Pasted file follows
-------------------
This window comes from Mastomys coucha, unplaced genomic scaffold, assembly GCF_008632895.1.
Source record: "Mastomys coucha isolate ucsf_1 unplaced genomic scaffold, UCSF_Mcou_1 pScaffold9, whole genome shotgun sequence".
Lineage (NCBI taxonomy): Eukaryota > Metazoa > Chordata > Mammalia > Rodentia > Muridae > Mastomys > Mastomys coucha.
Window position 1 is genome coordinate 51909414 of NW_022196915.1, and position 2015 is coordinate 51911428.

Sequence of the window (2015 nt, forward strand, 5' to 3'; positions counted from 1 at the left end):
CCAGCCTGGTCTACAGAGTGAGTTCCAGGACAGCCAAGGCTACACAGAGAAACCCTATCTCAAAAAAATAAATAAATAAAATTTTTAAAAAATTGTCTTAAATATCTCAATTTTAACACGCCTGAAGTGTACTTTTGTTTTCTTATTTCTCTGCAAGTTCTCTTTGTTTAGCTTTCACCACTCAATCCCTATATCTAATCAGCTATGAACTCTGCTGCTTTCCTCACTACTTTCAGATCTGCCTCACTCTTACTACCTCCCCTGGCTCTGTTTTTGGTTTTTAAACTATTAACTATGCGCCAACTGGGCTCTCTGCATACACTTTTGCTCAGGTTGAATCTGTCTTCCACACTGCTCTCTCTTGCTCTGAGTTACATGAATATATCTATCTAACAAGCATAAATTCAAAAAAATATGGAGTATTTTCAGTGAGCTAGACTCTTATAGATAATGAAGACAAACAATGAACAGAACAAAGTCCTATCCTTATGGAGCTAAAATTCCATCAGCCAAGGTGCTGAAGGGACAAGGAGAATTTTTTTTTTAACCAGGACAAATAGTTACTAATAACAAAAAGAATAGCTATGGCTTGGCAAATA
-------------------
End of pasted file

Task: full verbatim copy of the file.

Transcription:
This window comes from Mastomys coucha, unplaced genomic scaffold, assembly GCF_008632895.1.
Source record: "Mastomys coucha isolate ucsf_1 unplaced genomic scaffold, UCSF_Mcou_1 pScaffold9, whole genome shotgun sequence".
Lineage (NCBI taxonomy): Eukaryota > Metazoa > Chordata > Mammalia > Rodentia > Muridae > Mastomys > Mastomys coucha.
Window position 1 is genome coordinate 51909414 of NW_022196915.1, and position 2015 is coordinate 51911428.

Sequence of the window (2015 nt, forward strand, 5' to 3'; positions counted from 1 at the left end):
CCAGCCTGGTCTACAGAGTGAGTTCCAGGACAGCCAAGGCTACACAGAGAAACCCTATCTCAAAAAAATAAATAAATAAAATTTTTAAAAAATTGTCTTAAATATCTCAATTTTAACACGCCTGAAGTGTACTTTTGTTTTCTTATTTCTCTGCAAGTTCTCTTTGTTTAGCTTTCACCACTCAATCCCTATATCTAATCAGCTATGAACTCTGCTGCTTTCCTCACTACTTTCAGATCTGCCTCACTCTTACTACCTCCCCTGGCTCTGTTTTTGGTTTTTAAACTATTAACTATGCGCCAACTGGGCTCTCTGCATACACTTTTGCTCAGGTTGAATCTGTCTTCCACACTGCTCTCTCTTGCTCTGAGTTACATGAATATATCTATCTAACAAGCATAAATTCAAAAAAATATGGAGTATTTTCAGTGAGCTAGACTCTTATAGATAATGAAGACAAACAATGAACAGAACAAAGTCCTATCCTTATGGAGCTAAAATTCCATCAGCCAAGGTGCTGAAGGGACAAGGAGAATTTTTTTTTTAACCAGGACAAATAGTTACTAATAACAAAAAGAATAGCTATGGCTTGGCAAATA